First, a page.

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islative authority, and to distinguish between those commands which fall within the boundaries prescribed and those which do not.

Let us consider the first of these cases. If the sovereign's power to make laws can be limited to a certain class of affairs, it is clear that other matters not within these limits may form the sphere of action of another sovereign, and thus two sovereigns may issue commands to the same subjects, each being supreme in his own department. It may not, perhaps, be always easy in such cases to define accurately the boundaries of each ruler's authority ; but this difficulty, which arises from the impossibility of an exact classifica- tion of all human actions, is constantly met with in applying the law, and does not affect the proposition that two sovereigns with different spheres of activity may govern the same subjects. The relation of the Church to the various temporal rulers in Europe during the Middle Ages was, indeed, of the character here de- scribed.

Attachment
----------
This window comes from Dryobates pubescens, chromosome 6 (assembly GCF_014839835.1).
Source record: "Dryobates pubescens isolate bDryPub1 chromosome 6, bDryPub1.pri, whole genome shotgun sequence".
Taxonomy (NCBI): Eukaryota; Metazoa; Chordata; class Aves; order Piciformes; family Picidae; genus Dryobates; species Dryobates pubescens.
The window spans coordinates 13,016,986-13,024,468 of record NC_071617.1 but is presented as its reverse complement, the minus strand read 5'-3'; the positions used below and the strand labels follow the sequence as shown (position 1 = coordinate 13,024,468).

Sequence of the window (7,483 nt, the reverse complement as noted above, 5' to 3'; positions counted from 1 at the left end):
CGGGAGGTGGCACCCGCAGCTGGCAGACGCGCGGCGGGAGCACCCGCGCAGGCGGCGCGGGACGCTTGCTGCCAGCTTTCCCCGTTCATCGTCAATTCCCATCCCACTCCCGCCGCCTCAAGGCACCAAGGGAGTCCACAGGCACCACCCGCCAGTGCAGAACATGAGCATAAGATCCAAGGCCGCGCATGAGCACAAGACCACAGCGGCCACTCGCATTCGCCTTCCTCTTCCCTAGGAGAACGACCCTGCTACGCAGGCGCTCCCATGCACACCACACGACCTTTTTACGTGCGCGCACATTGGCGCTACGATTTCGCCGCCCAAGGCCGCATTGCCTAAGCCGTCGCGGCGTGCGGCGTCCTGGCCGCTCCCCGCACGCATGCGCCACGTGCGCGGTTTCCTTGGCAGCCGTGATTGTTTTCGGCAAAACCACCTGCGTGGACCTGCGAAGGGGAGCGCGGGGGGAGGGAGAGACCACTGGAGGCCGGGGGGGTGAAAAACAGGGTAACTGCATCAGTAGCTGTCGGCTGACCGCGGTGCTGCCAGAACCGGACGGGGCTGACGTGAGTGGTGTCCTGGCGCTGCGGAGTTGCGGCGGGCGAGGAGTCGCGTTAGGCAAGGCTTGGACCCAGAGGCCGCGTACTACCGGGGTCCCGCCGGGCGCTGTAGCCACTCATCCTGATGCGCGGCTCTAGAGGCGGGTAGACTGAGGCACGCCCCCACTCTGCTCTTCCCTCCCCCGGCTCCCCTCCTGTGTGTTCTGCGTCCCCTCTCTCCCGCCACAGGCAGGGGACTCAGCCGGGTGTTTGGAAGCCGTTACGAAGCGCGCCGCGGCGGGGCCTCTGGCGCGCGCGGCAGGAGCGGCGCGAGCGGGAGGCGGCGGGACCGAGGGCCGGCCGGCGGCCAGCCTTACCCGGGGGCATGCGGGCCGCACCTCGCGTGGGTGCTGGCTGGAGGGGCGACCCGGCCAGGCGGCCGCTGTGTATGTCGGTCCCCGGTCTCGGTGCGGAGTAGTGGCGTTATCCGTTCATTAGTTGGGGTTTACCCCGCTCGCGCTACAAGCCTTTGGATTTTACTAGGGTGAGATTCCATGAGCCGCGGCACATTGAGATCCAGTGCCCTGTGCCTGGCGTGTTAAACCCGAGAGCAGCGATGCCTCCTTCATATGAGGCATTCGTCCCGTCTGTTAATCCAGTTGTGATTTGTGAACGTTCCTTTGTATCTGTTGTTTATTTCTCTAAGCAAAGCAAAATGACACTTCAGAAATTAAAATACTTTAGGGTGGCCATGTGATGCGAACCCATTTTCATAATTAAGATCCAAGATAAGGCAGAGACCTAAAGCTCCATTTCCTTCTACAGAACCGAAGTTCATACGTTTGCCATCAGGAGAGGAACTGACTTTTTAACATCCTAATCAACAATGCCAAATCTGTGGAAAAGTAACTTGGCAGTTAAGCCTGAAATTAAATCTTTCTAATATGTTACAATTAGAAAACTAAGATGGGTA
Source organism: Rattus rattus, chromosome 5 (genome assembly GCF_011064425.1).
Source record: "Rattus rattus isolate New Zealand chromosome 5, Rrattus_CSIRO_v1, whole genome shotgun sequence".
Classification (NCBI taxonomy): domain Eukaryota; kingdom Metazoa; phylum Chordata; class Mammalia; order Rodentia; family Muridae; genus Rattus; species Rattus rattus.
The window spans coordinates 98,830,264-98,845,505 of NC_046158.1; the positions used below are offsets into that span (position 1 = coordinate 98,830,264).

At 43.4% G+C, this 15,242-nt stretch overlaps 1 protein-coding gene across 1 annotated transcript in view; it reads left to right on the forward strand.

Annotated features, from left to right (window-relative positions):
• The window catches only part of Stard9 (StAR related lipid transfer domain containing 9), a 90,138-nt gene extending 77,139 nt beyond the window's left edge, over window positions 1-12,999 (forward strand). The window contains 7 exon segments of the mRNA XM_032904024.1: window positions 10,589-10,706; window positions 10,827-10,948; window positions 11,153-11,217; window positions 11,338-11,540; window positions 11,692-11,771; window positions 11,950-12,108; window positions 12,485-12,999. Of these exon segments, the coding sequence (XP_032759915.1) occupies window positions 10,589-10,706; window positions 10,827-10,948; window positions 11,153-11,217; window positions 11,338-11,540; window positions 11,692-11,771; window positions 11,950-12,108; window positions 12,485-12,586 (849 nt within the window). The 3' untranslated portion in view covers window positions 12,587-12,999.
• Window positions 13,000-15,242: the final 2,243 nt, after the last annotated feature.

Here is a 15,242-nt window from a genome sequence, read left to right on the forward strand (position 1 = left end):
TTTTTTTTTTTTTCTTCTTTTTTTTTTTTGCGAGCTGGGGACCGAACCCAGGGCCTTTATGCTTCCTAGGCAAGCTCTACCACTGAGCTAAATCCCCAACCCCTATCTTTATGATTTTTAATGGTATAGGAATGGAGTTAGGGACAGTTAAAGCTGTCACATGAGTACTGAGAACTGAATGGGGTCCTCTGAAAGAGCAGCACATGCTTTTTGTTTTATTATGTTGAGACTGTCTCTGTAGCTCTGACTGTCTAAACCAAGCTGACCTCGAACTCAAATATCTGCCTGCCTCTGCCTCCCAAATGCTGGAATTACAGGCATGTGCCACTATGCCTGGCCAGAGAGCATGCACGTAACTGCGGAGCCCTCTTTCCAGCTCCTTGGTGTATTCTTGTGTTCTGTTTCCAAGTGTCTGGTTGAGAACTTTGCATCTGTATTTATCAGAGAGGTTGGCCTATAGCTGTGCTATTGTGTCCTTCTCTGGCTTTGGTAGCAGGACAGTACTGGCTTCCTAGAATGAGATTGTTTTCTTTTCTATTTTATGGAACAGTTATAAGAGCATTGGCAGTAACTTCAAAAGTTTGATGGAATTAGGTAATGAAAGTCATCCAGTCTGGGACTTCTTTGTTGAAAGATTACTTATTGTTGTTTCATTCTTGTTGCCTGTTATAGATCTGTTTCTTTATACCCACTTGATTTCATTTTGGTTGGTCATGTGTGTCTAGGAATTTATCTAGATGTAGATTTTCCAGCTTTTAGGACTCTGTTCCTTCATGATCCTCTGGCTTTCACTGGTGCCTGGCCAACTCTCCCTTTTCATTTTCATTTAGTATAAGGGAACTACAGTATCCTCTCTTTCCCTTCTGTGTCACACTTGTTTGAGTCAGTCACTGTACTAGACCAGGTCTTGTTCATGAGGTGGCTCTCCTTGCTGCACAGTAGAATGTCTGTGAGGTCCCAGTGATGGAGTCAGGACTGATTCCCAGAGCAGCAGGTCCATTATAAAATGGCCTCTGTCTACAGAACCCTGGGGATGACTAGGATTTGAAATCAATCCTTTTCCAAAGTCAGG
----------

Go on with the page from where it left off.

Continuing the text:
The possibility of what I may call a dual sovereignty in one political society suggests an inquiry into the connection between the terms " sovereign " and " nation." The former is the name given to an independent political superior, considered in relation to his subjects. The latter is applied to the society composed of the superior and the subjects, considered in relation to other independent political societies. Now, it is often assumed that these two conceptions are inseparable; that every nation must have one and only one sovereign, and that every sovereign, together with his subjects, must constitute a nation; but I think that this is a mistake, because, if, as I have urged, there can exist within the same ter- ritory two sovereigns, issuing commands to the same subjects touching different matters, it may very well happen that one of them has no relations with other independent political societies. It may happen, for example, that the authority of a sovereign, in respect to the matters within his competence, extends over several communities, each of which is subject in other matters to an inde- pendent political superior of its own, while all the relations with foreign powers fall within the competence of the central govern- ment, and in this case the lesser political bodies, although strictly sovereign, could not properly be called nations. I do not assert that this is true of the United States, but merely that there is nothing illogical or impossible in such a state of things. The proposition in fact, that a nation can have only one sovereign, and